Let's talk trash
A public consultation on waste disposal in the city was launched on Tuesday. Two of the biggest questions up for debate are whether Hongkongers are willing to pay to have their rubbish dumped and what sort of charging system they will agree to.
Environmentalists say there is not enough information in the consultation for the public to make an informed decision, such as the amount of the levy. But Secretary for Environment Edward Yau Tang-wah says: 'We should reach a consensus on whether to impose a levy on waste disposal before discussing [what the levy would be].'
What's more, Edwin Lau Che-feng of Friends of the Earth says the levy is not enough. 'It is meaningless to present an option that does not encourage waste reduction,' he said.
When will a decision be reached? It's all a bit murky. A fee on rubbish should have been introduced five years ago, in accordance with a waste management plan drawn up by the city's previous environment chief. The consultation is due to last three months.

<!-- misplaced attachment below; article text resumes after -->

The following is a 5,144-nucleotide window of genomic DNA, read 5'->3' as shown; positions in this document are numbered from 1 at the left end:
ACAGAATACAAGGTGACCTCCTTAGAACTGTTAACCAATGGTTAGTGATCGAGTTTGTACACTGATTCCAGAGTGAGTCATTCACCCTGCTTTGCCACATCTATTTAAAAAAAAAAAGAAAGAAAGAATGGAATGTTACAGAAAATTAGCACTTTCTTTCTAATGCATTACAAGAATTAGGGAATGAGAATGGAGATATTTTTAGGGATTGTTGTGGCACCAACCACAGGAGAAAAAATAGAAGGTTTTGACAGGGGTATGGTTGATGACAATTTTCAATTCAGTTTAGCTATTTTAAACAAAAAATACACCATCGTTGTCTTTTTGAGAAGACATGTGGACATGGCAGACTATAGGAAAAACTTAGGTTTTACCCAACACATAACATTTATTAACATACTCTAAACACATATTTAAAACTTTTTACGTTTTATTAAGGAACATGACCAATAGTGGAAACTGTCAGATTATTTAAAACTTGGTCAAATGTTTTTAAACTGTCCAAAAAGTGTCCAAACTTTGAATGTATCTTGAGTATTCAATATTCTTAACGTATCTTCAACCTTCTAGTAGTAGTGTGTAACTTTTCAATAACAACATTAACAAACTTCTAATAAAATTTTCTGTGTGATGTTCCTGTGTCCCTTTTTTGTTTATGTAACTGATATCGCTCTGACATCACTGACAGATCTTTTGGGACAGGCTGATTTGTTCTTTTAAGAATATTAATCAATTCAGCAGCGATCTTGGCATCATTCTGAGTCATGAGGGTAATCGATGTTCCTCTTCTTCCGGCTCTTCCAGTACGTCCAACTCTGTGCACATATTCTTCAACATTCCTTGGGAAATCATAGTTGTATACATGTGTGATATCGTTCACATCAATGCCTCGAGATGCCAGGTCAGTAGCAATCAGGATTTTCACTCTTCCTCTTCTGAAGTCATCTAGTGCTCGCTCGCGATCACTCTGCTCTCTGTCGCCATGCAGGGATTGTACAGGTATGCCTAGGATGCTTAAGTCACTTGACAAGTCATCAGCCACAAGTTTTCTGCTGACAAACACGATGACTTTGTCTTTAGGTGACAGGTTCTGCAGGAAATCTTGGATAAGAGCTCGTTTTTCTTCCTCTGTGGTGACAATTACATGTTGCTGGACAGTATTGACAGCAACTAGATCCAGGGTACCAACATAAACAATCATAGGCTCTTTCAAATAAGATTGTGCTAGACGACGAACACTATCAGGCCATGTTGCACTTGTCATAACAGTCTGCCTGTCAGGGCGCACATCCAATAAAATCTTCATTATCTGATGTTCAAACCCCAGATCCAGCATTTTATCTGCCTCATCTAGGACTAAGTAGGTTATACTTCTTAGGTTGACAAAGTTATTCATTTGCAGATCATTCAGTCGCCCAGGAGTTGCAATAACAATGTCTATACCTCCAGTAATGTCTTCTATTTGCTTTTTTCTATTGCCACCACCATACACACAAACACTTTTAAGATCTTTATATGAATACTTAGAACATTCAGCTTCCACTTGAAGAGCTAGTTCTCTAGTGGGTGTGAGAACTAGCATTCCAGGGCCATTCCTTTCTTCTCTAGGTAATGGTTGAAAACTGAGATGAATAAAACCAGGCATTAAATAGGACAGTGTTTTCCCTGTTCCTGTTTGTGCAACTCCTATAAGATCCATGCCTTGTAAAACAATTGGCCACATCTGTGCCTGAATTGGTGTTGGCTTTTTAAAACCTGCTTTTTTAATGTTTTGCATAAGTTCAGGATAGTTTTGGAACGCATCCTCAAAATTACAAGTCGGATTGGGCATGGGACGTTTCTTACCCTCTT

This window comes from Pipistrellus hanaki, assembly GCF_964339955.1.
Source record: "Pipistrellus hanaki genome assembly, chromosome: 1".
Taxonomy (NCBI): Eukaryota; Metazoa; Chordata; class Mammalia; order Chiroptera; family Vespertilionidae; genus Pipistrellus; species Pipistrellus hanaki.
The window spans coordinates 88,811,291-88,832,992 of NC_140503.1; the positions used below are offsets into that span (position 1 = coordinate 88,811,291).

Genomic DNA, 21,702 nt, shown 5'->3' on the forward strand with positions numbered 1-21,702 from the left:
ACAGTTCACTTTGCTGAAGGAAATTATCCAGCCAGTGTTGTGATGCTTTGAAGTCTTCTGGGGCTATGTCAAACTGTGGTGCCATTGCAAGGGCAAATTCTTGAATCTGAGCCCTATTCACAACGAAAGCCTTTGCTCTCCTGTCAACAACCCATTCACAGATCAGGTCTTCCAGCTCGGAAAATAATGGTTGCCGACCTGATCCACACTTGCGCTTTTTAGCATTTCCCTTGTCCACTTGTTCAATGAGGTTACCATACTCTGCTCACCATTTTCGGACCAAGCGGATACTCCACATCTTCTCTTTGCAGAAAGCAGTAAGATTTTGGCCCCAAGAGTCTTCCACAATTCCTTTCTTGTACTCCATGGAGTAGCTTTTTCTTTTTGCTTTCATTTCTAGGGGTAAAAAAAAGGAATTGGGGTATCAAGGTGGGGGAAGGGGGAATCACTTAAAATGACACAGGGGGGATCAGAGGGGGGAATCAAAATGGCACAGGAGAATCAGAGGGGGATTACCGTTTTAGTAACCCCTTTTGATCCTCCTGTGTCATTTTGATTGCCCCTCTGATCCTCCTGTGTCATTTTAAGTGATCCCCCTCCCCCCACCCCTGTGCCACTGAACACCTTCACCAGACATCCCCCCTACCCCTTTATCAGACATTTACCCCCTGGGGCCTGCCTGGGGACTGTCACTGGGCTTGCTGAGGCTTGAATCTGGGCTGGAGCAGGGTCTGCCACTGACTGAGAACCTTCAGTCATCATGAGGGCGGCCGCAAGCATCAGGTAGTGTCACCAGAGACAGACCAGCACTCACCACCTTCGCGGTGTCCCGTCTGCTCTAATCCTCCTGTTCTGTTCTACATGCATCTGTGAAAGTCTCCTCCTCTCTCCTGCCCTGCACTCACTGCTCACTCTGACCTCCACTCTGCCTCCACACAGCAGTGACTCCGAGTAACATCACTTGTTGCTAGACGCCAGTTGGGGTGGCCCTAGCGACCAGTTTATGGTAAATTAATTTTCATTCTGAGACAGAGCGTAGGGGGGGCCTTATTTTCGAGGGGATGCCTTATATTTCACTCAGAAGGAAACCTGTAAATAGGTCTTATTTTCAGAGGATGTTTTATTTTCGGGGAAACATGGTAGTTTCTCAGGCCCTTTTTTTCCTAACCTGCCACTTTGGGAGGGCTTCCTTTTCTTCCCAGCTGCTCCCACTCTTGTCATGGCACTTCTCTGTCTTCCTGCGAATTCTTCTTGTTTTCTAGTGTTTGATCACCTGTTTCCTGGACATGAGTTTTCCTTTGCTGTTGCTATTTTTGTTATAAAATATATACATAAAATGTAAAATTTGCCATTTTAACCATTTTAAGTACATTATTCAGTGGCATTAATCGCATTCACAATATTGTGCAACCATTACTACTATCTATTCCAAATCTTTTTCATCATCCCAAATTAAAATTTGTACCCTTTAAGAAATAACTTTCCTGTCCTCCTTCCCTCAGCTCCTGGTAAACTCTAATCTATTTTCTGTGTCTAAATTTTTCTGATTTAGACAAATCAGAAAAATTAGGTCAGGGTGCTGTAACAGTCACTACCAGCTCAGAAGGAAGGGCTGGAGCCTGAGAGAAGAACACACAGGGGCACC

Hongkongers are extremely wasteful. Each resident throws away an estimated 870 grams of domestic waste a day, according to the Environment Bureau. Taipei and Seoul residents dispose of 410 grams and 350 grams respectively.
A 2009 survey run by the Organisation for Economic Co-operation and Development came up with similarly worrying data: Hong Kong produces more than twice as much rubbish per person each year (921kg) as the Japanese (410kg) and South Koreans (380kg).
How have the city's waste habits changed recently? Last year 52 per cent of the waste generated was recycled, up from 43 per cent in 2005. However, Lau said that total municipal waste also rose during the same period, from 2.42kg a day per person to 2.69kg.
Adapted from an article by Olga Wong published in SCMP on January 11